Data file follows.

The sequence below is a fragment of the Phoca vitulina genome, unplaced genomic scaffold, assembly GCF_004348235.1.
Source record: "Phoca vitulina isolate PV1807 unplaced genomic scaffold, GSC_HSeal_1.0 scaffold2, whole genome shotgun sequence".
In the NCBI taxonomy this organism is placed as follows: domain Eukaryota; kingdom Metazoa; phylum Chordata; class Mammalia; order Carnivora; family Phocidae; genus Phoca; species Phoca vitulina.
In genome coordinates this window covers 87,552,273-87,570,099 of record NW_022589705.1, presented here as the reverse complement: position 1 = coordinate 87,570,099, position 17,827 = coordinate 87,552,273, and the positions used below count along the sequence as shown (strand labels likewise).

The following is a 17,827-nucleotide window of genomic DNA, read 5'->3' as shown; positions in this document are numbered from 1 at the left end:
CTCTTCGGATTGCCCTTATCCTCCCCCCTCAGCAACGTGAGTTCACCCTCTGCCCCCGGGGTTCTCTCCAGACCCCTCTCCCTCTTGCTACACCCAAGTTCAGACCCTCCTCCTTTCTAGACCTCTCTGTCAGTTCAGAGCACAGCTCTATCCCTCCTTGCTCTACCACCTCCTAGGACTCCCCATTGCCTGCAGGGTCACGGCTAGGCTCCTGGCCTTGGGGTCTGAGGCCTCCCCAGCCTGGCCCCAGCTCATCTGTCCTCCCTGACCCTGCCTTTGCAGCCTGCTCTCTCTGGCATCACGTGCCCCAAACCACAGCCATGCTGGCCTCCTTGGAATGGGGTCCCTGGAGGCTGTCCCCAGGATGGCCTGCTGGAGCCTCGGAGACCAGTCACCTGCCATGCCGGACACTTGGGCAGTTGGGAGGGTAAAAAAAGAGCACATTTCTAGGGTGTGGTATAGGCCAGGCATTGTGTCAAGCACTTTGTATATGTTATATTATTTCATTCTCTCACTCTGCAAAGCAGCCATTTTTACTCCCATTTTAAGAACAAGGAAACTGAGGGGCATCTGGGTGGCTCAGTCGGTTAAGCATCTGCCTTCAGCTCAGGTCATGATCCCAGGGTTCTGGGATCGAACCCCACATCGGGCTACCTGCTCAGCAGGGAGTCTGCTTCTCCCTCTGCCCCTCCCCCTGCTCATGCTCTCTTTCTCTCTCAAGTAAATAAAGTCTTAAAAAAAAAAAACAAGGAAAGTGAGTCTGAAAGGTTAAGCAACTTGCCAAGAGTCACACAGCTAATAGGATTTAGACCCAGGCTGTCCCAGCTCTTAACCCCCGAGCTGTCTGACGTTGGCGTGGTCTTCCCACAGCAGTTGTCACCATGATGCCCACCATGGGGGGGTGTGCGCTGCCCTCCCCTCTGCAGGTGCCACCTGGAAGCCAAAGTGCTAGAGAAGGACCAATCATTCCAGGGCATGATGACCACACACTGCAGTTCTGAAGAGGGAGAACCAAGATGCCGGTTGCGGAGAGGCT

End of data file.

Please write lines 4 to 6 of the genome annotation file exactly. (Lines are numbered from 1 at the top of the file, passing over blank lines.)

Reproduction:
In genome coordinates this window covers 87,552,273-87,570,099 of record NW_022589705.1, presented here as the reverse complement: position 1 = coordinate 87,570,099, position 17,827 = coordinate 87,552,273, and the positions used below count along the sequence as shown (strand labels likewise).

The following is a 17,827-nucleotide window of genomic DNA, read 5'->3' as shown; positions in this document are numbered from 1 at the left end:
CTCTTCGGATTGCCCTTATCCTCCCCCCTCAGCAACGTGAGTTCACCCTCTGCCCCCGGGGTTCTCTCCAGACCCCTCTCCCTCTTGCTACACCCAAGTTCAGACCCTCCTCCTTTCTAGACCTCTCTGTCAGTTCAGAGCACAGCTCTATCCCTCCTTGCTCTACCACCTCCTAGGACTCCCCATTGCCTGCAGGGTCACGGCTAGGCTCCTGGCCTTGGGGTCTGAGGCCTCCCCAGCCTGGCCCCAGCTCATCTGTCCTCCCTGACCCTGCCTTTGCAGCCTGCTCTCTCTGGCATCACGTGCCCCAAACCACAGCCATGCTGGCCTCCTTGGAATGGGGTCCCTGGAGGCTGTCCCCAGGATGGCCTGCTGGAGCCTCGGAGACCAGTCACCTGCCATGCCGGACACTTGGGCAGTTGGGAGGGTAAAAAAAGAGCACATTTCTAGGGTGTGGTATAGGCCAGGCATTGTGTCAAGCACTTTGTATATGTTATATTATTTCATTCTCTCACTCTGCAAAGCAGCCATTTTTACTCCCATTTTAAGAACAAGGAAACTGAGGGGCATCTGGGTGGCTCAGTCGGTTAAGCATCTGCCTTCAGCTCAGGTCATGATCCCAGGGTTCTGGGATCGAACCCCACATCGGGCTACCTGCTCAGCAGGGAGTCTGCTTCTCCCTCTGCCCCTCCCCCTGCTCATGCTCTCTTTCTCTCTCAAGTAAATAAAGTCTTAAAAAAAAAAAACAAGGAAAGTGAGTCTGAAAGGTTAAGCAACTTGCCAAGAGTCACACAGCTAATAGGATTTAGACCCAGGCTGTCCCAGCTCTTAACCCCCGAGCTGTCTGACGTTGGCGTGGTCTTCCCACAGCAGTTGTCACCATGATGCCCACCATGGGGGGGTGTGCGCTGCCCTCCCCTCTGCAGGTGCCACCTGGAAGCCAAAGTGCTAGAGAAGGACCAATCATTCCAGGGCATGATGACCACACACTGCAGTTCTGAAGAGGGAGAACCAAGATGCCGGTTGCGGAGAGGCT